According to the Center of Medicare and Medicaid Services (CMS) in its “National Health Expenditure Projections” the rate of health costs on average is expected to be 6.2%.

At this inflation rate this would place the couple’s out of pocket health costs to be about $333,790.30 for just their Medicare premiums.

The next place we may want to look at is Fidelity Investments. Fidelity has been advertising that the total expected out of pocket costs for a couple throughout retirement is projected to be about $220,000.

With this amount of $220,000 coupled with what we know about current Medicare costs, the rate of inflation can easily calculated to be around 2.43%.

Please note that Fidelity, in order to reach this $220,000 number is only expecting the male to live until age 82 while the female is expected to live until age 85. With this time frame the inflation rate jumps up to close to 3.7%.

The third possible place we could find an inflation rate for health care is the Boston College Center of Retirement where Alicia Munnell, a professor of management sciences at Boston College, and director of the college’s Center for Retirement Research stated in a recent Bank Investment Consultant article that “a typical couple currently 65 years old could expect health care costs over their lifetimes, excluding long-term care, to run about $191,000 (with a 5% chance of exceeding $311,000)”

Again, knowing the current Medicare costs for a couple retiring today, $8,157.60, in order to only have the costs through age 85 be $191,000 the rate of inflation would have to be about 1.1%, which is great news as this rate is well below the average rate of inflation of everything.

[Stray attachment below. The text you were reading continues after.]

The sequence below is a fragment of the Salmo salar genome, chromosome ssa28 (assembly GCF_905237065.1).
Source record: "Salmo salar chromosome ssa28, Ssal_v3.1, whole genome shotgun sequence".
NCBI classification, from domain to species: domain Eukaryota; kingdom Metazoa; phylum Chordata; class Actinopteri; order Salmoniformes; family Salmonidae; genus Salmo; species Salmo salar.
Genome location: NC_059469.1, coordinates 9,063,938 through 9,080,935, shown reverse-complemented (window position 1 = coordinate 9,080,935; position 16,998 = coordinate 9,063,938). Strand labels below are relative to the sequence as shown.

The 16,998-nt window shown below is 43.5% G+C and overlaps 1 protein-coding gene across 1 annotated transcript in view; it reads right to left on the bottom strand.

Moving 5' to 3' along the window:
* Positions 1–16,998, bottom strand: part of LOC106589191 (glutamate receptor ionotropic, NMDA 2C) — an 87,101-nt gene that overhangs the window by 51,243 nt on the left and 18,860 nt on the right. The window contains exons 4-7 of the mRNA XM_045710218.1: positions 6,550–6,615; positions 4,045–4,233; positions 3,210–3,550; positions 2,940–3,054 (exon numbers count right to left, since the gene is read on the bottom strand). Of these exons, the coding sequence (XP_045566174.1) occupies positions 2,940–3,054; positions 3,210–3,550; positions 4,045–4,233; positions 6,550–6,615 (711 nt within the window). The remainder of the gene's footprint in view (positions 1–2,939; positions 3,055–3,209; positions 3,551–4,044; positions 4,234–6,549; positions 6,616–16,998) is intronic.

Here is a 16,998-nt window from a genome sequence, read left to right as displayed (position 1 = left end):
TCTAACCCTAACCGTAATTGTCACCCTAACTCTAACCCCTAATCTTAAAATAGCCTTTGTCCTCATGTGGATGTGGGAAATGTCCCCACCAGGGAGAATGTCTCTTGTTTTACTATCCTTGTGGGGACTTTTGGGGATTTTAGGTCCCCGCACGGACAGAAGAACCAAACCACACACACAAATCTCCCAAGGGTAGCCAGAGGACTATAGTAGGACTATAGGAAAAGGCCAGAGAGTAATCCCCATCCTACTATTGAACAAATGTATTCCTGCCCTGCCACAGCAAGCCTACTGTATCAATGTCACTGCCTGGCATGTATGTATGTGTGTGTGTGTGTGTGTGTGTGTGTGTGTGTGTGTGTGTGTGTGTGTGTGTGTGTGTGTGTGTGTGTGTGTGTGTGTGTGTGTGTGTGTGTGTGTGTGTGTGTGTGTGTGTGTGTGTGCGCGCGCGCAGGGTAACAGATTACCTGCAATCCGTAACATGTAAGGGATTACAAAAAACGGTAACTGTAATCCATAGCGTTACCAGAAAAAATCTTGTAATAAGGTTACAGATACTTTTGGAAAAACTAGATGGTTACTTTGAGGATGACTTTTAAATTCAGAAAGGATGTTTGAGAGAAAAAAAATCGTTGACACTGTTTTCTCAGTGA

For those unlucky 5% that Ms. Munnell mentioned, their inflation rate would be closer to the federal government’s number which is about 5.6%.

Now, who should we go with?

  • CMS’ own projections of 6.2%
  • Fidelity Investments targeted rate of 2.43% to 3.7%
  • Boston College Center for Retirement Research’s 1.1% for 95% of the population and 5.6% for the unlucky chosen ones.

Before we answer this difficult question, should we throw in another possibility, like say, what we know has happened for the last 48 years, along with what the Medicare Board of Trustees suggests is going to happen?

Well if we do happen to go along with past performance, which is no guarantee of future results as well as the Medicare Board of Trustees own projections we would quickly realize that the inflation rate for Medicare, on average, has been over 7%.

If we take the word of history and Medicare then the average 65 year old couple could expect to incur close to $351,000 in health costs for JUST THEIR MEDICARE PREMIUMS.

As you can tell, health care costs should be a concern and they should be planned for as they just may be more costly than what the financial industry is projecting, especially if we go by what the federal government and history is telling us.